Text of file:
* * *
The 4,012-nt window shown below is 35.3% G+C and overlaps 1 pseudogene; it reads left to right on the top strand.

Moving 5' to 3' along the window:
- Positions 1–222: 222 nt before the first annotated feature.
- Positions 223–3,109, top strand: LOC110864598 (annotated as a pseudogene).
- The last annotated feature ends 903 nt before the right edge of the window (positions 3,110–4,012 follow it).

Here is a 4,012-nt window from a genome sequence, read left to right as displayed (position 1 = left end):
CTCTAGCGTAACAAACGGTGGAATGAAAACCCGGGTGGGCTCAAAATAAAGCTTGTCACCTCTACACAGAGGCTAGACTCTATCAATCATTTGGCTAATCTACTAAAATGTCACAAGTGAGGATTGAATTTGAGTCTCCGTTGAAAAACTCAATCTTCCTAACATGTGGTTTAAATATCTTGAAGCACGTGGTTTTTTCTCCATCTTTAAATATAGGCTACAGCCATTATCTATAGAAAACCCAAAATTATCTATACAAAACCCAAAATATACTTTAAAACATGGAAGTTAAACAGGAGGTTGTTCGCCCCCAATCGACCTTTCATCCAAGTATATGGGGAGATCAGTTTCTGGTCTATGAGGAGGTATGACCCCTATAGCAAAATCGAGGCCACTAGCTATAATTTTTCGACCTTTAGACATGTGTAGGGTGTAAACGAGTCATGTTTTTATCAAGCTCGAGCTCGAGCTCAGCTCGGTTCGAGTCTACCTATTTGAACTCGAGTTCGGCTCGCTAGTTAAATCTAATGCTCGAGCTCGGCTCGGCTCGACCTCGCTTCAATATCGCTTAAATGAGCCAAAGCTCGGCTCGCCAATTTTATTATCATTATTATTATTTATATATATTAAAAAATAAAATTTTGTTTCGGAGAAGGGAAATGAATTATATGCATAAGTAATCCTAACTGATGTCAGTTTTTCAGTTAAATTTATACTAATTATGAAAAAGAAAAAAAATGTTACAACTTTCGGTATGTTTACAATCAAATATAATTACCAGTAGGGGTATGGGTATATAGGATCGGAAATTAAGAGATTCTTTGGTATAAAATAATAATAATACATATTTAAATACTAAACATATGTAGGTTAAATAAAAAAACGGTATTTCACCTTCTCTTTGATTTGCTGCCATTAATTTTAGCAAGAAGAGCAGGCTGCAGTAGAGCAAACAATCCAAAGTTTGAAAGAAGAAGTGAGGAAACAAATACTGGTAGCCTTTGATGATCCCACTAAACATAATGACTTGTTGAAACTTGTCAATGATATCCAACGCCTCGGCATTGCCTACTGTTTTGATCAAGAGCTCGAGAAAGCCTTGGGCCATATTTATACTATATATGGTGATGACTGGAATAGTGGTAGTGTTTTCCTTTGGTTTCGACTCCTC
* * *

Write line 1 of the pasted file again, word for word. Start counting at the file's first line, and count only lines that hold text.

The 4,012-nt window shown below is 35.3% G+C and overlaps 1 pseudogene; it reads left to right on the top strand.